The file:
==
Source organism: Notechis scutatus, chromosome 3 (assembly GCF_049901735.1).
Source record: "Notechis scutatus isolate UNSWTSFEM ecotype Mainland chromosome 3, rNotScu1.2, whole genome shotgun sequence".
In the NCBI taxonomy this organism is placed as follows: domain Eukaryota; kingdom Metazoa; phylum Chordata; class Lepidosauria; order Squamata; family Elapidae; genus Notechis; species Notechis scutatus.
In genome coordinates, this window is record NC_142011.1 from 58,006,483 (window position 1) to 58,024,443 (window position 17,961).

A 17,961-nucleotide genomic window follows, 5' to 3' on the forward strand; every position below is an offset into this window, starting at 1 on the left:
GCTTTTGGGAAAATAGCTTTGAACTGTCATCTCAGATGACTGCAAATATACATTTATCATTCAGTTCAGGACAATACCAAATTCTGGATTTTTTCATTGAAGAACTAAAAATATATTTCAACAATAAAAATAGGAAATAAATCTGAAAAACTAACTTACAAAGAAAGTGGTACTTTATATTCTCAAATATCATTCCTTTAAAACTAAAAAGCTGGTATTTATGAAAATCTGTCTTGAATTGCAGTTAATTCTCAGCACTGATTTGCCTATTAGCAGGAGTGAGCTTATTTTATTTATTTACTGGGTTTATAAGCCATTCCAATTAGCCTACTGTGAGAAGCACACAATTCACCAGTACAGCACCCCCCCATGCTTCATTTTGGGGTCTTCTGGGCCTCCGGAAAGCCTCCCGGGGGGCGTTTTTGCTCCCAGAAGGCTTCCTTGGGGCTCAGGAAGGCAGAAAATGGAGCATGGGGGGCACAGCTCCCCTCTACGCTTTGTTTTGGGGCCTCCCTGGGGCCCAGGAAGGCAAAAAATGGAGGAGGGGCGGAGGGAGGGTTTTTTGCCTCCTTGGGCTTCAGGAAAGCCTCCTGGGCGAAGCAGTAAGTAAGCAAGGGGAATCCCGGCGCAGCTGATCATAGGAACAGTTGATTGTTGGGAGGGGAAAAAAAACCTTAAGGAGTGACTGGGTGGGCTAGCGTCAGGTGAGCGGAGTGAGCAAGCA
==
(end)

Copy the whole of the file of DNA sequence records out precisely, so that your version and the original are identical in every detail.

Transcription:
Source organism: Notechis scutatus, chromosome 3 (assembly GCF_049901735.1).
Source record: "Notechis scutatus isolate UNSWTSFEM ecotype Mainland chromosome 3, rNotScu1.2, whole genome shotgun sequence".
In the NCBI taxonomy this organism is placed as follows: domain Eukaryota; kingdom Metazoa; phylum Chordata; class Lepidosauria; order Squamata; family Elapidae; genus Notechis; species Notechis scutatus.
In genome coordinates, this window is record NC_142011.1 from 58,006,483 (window position 1) to 58,024,443 (window position 17,961).

A 17,961-nucleotide genomic window follows, 5' to 3' on the forward strand; every position below is an offset into this window, starting at 1 on the left:
GCTTTTGGGAAAATAGCTTTGAACTGTCATCTCAGATGACTGCAAATATACATTTATCATTCAGTTCAGGACAATACCAAATTCTGGATTTTTTCATTGAAGAACTAAAAATATATTTCAACAATAAAAATAGGAAATAAATCTGAAAAACTAACTTACAAAGAAAGTGGTACTTTATATTCTCAAATATCATTCCTTTAAAACTAAAAAGCTGGTATTTATGAAAATCTGTCTTGAATTGCAGTTAATTCTCAGCACTGATTTGCCTATTAGCAGGAGTGAGCTTATTTTATTTATTTACTGGGTTTATAAGCCATTCCAATTAGCCTACTGTGAGAAGCACACAATTCACCAGTACAGCACCCCCCCATGCTTCATTTTGGGGTCTTCTGGGCCTCCGGAAAGCCTCCCGGGGGGCGTTTTTGCTCCCAGAAGGCTTCCTTGGGGCTCAGGAAGGCAGAAAATGGAGCATGGGGGGCACAGCTCCCCTCTACGCTTTGTTTTGGGGCCTCCCTGGGGCCCAGGAAGGCAAAAAATGGAGGAGGGGCGGAGGGAGGGTTTTTTGCCTCCTTGGGCTTCAGGAAAGCCTCCTGGGCGAAGCAGTAAGTAAGCAAGGGGAATCCCGGCGCAGCTGATCATAGGAACAGTTGATTGTTGGGAGGGGAAAAAAAACCTTAAGGAGTGACTGGGTGGGCTAGCGTCAGGTGAGCGGAGTGAGCAAGCA